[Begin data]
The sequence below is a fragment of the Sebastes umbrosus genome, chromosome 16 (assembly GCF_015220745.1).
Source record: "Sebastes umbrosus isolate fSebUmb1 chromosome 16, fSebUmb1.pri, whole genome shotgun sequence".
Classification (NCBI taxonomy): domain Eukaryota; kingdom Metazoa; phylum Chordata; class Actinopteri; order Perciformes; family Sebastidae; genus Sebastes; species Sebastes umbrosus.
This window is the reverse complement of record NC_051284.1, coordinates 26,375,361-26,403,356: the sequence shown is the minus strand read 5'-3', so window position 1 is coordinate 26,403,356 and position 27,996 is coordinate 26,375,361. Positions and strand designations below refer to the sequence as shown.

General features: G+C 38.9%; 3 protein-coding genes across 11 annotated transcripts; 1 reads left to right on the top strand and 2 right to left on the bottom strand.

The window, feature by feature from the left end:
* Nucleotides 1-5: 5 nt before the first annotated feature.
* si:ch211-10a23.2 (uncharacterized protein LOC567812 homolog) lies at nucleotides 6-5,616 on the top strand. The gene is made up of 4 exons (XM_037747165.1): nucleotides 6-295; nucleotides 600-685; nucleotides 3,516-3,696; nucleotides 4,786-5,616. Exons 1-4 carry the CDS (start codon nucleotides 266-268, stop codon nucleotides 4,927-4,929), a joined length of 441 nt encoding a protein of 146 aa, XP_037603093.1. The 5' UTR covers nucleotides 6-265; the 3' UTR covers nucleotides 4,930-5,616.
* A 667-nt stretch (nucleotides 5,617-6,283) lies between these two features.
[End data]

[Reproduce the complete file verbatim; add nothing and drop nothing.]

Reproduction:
The sequence below is a fragment of the Sebastes umbrosus genome, chromosome 16 (assembly GCF_015220745.1).
Source record: "Sebastes umbrosus isolate fSebUmb1 chromosome 16, fSebUmb1.pri, whole genome shotgun sequence".
Classification (NCBI taxonomy): domain Eukaryota; kingdom Metazoa; phylum Chordata; class Actinopteri; order Perciformes; family Sebastidae; genus Sebastes; species Sebastes umbrosus.
This window is the reverse complement of record NC_051284.1, coordinates 26,375,361-26,403,356: the sequence shown is the minus strand read 5'-3', so window position 1 is coordinate 26,403,356 and position 27,996 is coordinate 26,375,361. Positions and strand designations below refer to the sequence as shown.

General features: G+C 38.9%; 3 protein-coding genes across 11 annotated transcripts; 1 reads left to right on the top strand and 2 right to left on the bottom strand.

The window, feature by feature from the left end:
* Nucleotides 1-5: 5 nt before the first annotated feature.
* si:ch211-10a23.2 (uncharacterized protein LOC567812 homolog) lies at nucleotides 6-5,616 on the top strand. The gene is made up of 4 exons (XM_037747165.1): nucleotides 6-295; nucleotides 600-685; nucleotides 3,516-3,696; nucleotides 4,786-5,616. Exons 1-4 carry the CDS (start codon nucleotides 266-268, stop codon nucleotides 4,927-4,929), a joined length of 441 nt encoding a protein of 146 aa, XP_037603093.1. The 5' UTR covers nucleotides 6-265; the 3' UTR covers nucleotides 4,930-5,616.
* A 667-nt stretch (nucleotides 5,617-6,283) lies between these two features.